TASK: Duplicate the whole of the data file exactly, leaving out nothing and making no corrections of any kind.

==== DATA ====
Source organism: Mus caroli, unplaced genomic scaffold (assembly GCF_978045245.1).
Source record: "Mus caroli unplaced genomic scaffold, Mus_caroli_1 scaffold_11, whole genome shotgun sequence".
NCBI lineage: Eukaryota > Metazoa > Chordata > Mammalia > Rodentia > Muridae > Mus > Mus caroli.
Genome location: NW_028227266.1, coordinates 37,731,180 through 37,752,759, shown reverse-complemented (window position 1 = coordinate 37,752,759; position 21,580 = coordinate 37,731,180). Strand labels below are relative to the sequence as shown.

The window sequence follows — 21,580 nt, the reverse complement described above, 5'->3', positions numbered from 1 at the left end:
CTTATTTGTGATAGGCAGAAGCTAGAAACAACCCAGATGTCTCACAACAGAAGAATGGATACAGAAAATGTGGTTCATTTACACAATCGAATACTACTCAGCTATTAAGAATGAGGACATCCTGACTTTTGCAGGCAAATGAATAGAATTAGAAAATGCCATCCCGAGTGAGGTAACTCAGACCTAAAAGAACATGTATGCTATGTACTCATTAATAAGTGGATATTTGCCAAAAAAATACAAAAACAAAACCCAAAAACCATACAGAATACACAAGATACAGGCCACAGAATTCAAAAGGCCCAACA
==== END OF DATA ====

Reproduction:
Source organism: Mus caroli, unplaced genomic scaffold (assembly GCF_978045245.1).
Source record: "Mus caroli unplaced genomic scaffold, Mus_caroli_1 scaffold_11, whole genome shotgun sequence".
NCBI lineage: Eukaryota > Metazoa > Chordata > Mammalia > Rodentia > Muridae > Mus > Mus caroli.
Genome location: NW_028227266.1, coordinates 37,731,180 through 37,752,759, shown reverse-complemented (window position 1 = coordinate 37,752,759; position 21,580 = coordinate 37,731,180). Strand labels below are relative to the sequence as shown.

The window sequence follows — 21,580 nt, the reverse complement described above, 5'->3', positions numbered from 1 at the left end:
CTTATTTGTGATAGGCAGAAGCTAGAAACAACCCAGATGTCTCACAACAGAAGAATGGATACAGAAAATGTGGTTCATTTACACAATCGAATACTACTCAGCTATTAAGAATGAGGACATCCTGACTTTTGCAGGCAAATGAATAGAATTAGAAAATGCCATCCCGAGTGAGGTAACTCAGACCTAAAAGAACATGTATGCTATGTACTCATTAATAAGTGGATATTTGCCAAAAAAATACAAAAACAAAACCCAAAAACCATACAGAATACACAAGATACAGGCCACAGAATTCAAAAGGCCCAACA